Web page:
Komondor Dog As A Pet
The Komondor (Hungarian plural komondorok is a large white colored Hungarian breed of livestock guardian dog with a long, corded coat. The Komondor is an old-established powerful dog breed which has a natural guardian instinct to guard livestock and other property. The Komondor was mentioned for the first time in 1544 in a Hungarian codex. The Komondor breed has been declared one of Hungary’s national treasures, to be preserved and protected from modification.The Puli is another Hungarian sheep dog about half the size of the Komondor, and usually black in color.
The origin of the Komondor is debated. Some believe the Komondor were a dog of the Magyars. According to the most probable explanation, Komondors were brought to Hungary by Cumans, the Turkish speaking, nomadic people who settled Hungary during the 12th and 13th century. The name “quman-dur” means “belonging to the Cumans” or “the dog of the Cumans”, distinguishing it from a similar Hungarian sheepdog breed which later merged with the Komondor. The name Komondor is found for the first time written in 1544 in the History of King Astiagis by Kákonyi Péter, in Hungarian. Later in 1673 Amos Comenius mentions the Komondor in one of his works.
The unique dreadlock appearance gives a hint of common origin with the Puli and the Bergamasco. There might also be a link between the Komondor and the big, white Russian livestock dogs, the South Russian Ovcharka. The dreadlock coat must have developed under a dry and extreme temperature climate as it provides superb protection against cold and hot weather, but is not too comfortable in wet weather.The Komondor is built for livestock guarding. It is big, strong, and armored with a thick coat. The coat provides protection against wild animals and the weather and vegetation, the coat of the dog looks similar to that of a sheep so it can easily blend into a flock and camouflage itself giving it an advantage when predators such as wolves attack. The coat is the trademark of the breed.
The Komondor is a large dog (many are over 30 inches tall), making this one of the largest common breeds of dog, or a molosser. The body is covered by a heavy, matted, corded coat. The dogs have robust bodies, strongly muscled, with long legs and a short back, with the tails carried low. The body, seen sideways, forms a prone rectangle. The length of body is slightly longer than the height at the withers, approximately 104% of the height at withers.The Komondor has a broad head with the muzzle slightly shorter than half of the length of the head, with an even and complete scissor bite. Nose and lips are always black. People unfamiliar with the breed are often surprised by how quick and agile the dogs are. The Komondor’s appearance is dignified and commands respect.
The Komondor’s temperament is like that of most livestock guarding dogs; it is calm and steady when things are normal, but in case of trouble, the dog will fearlessly defend its charges. It was bred to think and act independently and make decisions on his own.
It is affectionate with its family, and gentle with the children and friends of the family. Although wary of strangers, they can accept them when it is clear that no harm is meant, but is instinctively very protective of its family, home and possessions.The Komondor is good with other family pets but is intolerant to trespassers and teasing, and is not a good dog for city life. The dog is vigilant, will rest in the daytime, keeping an eye on the surroundings, but at night is constantly moving, patrolling the place, moving up and down around the whole area. The dogs usually knock down intruders and keep them down until the owner arrives. Hungarian Komondor breeders used to say that an intruder may be allowed to enter the property guarded by a Komondor, but he will not be allowed to come out again.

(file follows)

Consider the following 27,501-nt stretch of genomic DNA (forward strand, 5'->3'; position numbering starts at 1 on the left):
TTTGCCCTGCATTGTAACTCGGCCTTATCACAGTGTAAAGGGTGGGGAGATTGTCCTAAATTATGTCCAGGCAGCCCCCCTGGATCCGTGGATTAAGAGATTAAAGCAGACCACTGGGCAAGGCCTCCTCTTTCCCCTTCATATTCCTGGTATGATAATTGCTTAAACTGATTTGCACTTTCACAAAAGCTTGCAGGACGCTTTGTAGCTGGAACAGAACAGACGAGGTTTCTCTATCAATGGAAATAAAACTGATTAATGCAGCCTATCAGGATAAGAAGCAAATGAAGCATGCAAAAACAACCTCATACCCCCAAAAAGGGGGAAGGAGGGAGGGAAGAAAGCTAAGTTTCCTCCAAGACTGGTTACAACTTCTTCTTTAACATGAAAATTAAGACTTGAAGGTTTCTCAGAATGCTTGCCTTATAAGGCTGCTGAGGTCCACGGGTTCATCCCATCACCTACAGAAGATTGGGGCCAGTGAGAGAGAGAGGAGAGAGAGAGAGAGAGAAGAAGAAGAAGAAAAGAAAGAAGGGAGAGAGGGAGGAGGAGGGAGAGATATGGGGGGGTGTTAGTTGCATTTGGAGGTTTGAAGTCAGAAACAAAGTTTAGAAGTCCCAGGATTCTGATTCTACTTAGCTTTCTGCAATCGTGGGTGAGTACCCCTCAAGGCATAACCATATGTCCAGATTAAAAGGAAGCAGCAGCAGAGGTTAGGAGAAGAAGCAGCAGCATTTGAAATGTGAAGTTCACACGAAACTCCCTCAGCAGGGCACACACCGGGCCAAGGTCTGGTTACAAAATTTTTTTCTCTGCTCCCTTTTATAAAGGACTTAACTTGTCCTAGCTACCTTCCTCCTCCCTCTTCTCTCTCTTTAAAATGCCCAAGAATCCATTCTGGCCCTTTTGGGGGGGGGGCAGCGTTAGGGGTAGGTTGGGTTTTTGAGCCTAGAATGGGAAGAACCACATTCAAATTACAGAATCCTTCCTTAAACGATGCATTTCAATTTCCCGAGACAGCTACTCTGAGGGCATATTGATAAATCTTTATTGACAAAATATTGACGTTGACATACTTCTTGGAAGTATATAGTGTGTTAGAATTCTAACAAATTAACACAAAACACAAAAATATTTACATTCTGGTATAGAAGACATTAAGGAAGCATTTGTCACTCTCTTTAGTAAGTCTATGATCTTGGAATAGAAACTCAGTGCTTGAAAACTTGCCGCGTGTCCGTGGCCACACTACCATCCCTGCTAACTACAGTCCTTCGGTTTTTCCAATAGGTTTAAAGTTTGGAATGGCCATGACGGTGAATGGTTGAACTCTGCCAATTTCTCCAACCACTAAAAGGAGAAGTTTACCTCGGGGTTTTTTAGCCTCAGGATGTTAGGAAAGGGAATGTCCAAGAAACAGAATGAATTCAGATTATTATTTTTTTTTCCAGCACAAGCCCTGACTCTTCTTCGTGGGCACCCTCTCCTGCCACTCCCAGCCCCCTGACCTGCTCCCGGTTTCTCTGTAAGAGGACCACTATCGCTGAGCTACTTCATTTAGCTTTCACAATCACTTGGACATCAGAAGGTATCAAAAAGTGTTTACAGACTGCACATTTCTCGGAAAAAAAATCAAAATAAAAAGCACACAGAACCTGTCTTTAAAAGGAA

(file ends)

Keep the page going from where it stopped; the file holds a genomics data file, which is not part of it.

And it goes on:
Due to the Komondor’s size, power, speed and temperament, a lack of obedience training, which should start from a young age (4 – 8 months), can result in danger to others. Komondors generally take well to training if started early. A Komondor can become obstinate when bored, so it is imperative that training sessions be upbeat and happy. Praise is a must, as are consistent and humane corrections. Once a Komondor gets away with unfriendly or hostile behavior, it will always think such behavior is appropriate. Therefore, consistent corrections even with a young puppy are necessary to ensure a well-adjusted adult. Socialization is also extremely important. The Komondor should be exposed to new situations, people and other dogs as a puppy. Because it is a natural guard dog, a Komondor that is not properly socialized may react in an excessively aggressive manner when confronted with a new situation or person.
Given the proper environment and care, a Komondor is a responsible, loving dog. They are devoted and calm without being sluggish. As in any breed, there is quite a range of personalities, so your needs should be outlined clearly to your breeder. An experienced breeder can try to identify that personality which would be happier as an independent livestock dog, or that which wants more to please and would make a good obedience dog or family pet. Adolescence can be marked by changes in a Komondor’s temperament, eating habits, trainability and general attitude. Many Komondors are “late bloomers,” not fully mature until nearly three years of age